Linked by Thom Holwerda on Tue 2nd Aug 2016 21:28 UTC
Windows

The Windows 10 Anniversary Update was released earlier this evening, and I dutifully installed it so that I could write about any oddities that might pop up. Well, a number of oddities have popped up, and they're bad - really bad. The Anniversary Update does some really shady stuff during installation that it doesn't inform you of at all until after the fact.

First, the Anniversary Update reinstalls Skype "for you", even if you had it uninstalled earlier, which in and of itself is a blatant disregard for users - I uninstalled it for a reason, and I'd like Microsoft to respect that. That in and of itself is bad enough, but here's the kicker: during installation, Microsoft also automatically logs you into Skype, so that possible Skype contacts can just start calling or messaging you - again, without ever asking for the user's consent.

Imagine my surprise when I open that useless Metro notification center thing - whose button now sits in the bottom right of the task bar, right of the clock, even, and is unremovable - and see that Skype is now installed, and that I'm logged in. This is a blatant disregard for users, and I'm sure tons of users will be unpleasantly surprised to see Microsoft forcing Skype down their throats.

There was an even bigger surprise, though: during installation of the Anniversary Update, Microsoft apparently flags Classic Shell - a popular Start menu replacement that gives Windows 10 a customisable Start menu that doesn't suck - as incompatible with the Anniversary Update, and just straight-up deletes hides it from your computer - again, without ever notifying you beforehand or asking you for your permission.

Update: actually, the application isn't removed entirely - it's still there in the Program Files folder, but it's entirely scrapped from search results and the Start menu. Effectively, for most users, that's identical to removing it. What an incredibly odd and user-hostile way of dealing with this. You can see how the wording in the screenshot below is confusing regarding the removing vs. hiding issue.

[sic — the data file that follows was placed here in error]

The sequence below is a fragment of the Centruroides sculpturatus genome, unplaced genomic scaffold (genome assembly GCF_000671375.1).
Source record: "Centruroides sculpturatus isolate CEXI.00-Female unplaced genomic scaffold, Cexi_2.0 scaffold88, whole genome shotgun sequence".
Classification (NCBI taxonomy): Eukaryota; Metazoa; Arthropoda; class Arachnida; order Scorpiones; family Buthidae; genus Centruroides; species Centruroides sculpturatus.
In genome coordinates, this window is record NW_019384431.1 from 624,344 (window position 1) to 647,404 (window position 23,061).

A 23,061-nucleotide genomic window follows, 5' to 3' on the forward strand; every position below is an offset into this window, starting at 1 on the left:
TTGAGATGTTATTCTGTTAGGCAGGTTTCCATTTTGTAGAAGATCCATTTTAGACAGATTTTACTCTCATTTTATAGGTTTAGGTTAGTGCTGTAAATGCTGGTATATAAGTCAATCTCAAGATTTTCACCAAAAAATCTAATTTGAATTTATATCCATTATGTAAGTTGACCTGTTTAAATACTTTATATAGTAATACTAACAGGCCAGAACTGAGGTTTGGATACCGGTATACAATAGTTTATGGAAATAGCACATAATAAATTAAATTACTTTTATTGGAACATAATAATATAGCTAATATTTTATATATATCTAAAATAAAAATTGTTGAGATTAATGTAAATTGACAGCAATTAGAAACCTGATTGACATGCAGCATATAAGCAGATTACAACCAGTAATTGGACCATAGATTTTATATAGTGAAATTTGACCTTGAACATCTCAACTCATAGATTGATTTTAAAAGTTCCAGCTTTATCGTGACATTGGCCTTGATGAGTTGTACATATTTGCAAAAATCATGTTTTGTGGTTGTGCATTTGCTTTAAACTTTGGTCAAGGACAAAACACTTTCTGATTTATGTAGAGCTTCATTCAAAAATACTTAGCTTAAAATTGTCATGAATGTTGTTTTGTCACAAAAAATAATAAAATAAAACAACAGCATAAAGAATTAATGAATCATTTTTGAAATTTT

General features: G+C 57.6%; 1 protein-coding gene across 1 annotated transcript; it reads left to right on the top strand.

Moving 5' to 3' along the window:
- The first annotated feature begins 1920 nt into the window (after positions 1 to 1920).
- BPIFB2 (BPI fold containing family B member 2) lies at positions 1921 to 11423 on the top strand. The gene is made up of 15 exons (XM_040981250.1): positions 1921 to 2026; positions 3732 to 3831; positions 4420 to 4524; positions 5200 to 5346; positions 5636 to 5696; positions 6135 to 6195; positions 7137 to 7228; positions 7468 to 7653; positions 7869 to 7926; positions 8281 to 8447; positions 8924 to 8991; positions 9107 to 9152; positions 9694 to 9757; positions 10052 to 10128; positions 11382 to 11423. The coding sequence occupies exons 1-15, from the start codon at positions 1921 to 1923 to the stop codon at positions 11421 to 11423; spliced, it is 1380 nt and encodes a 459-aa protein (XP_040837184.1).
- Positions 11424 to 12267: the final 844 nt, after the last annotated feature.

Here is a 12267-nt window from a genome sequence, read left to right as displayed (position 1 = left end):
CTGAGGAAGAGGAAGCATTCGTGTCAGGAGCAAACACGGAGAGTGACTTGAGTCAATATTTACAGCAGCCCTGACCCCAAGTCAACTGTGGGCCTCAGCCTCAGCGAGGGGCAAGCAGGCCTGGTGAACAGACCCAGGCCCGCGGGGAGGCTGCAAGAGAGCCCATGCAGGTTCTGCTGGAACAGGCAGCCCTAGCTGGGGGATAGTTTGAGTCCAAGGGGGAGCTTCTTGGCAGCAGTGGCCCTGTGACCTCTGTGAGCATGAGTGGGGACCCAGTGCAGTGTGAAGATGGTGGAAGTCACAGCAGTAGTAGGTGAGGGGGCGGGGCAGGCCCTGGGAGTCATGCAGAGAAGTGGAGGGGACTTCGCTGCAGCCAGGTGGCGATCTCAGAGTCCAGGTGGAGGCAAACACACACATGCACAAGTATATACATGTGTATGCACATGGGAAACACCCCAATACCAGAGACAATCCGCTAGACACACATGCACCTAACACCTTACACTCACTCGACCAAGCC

Classic Shell released an update to fix the compatibility issue detected, so I hope my settings are still there somewhere, because it'd suck having to redo all of them because Microsoft just randomly deleted a program from my computer hid a program, without informing me or asking me for my permission. It could've just disabled the program, prevented it from running - why delete hide it entirely? Are they that desperate to try and get me to use their terrible excuse for a Start menu?

So, just in case you're about to install this update - Microsoft will force Skype down your throat, and may randomly delete hide programs from your computer without asking for your permission.

Have fun.

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Pro users also loose functionality
by Jokel on Wed 3rd Aug 2016 06:52 UTC
Jokel
Member since:
2006-06-01

Those that use Windows 10 Pro to be able to use some group policy's, will be glad to learn that you no longer have to do that difficult stuff. Those that want to keep using them can better upgrade to the Enterprise/Education edidtion... Or roll back to Windows 8/7.

Take a look here: http://www.ghacks.net/2016/07/28/microsoft-removes-policies-windows...

Also - Windows 10 does not longer give you the chance to switch off Cortana, and you are not longer able to turn off Microsoft consumer experiences policy.

Nice touches huh?

Edited 2016-08-03 06:52 UTC

Reply Score: 8

avgalen Member since:
2010-09-23

Now these are some valid concerns! Luckily enough there are workarounds for everything but why Microsoft decided to do this can only be explained by them wanting to have more people on Enterprise Edition.

http://www.zdnet.com/article/administrators-can-no-longer-shut-off-...

(There is edition creep as well again, with an Enterprise Education. It used to be that Enterprise/Ultimate was the highest edition, but now you have Education and Education Pro above that. They really should just release a Home version, maybe a Pro version, and all extra features should be pay-a-bit and enter a license key to prove you are allowed to use that feature.

Reply Parent Score: 3

segedunum Member since:
2005-07-06

That is ludicrous. Pro is well used in businesses and the only difference is supposed to be with the volume licensing.

Reply Parent Score: 3

darknexus Member since:
2008-07-15

Guess they don't want business folks getting excused from their marketing and ads.

Reply Parent Score: 3

acobar Member since:
2005-11-15

.. the only difference is supposed to be with the volume licensing


Not really, there many small things you can do on Enterprise and Ultimate that you can't do on Professional version. Just to cite one, Applocker doesn't work on the last (you can set rules but they will not be enforced).

Edited 2016-08-05 09:06 UTC

Reply Parent Score: 2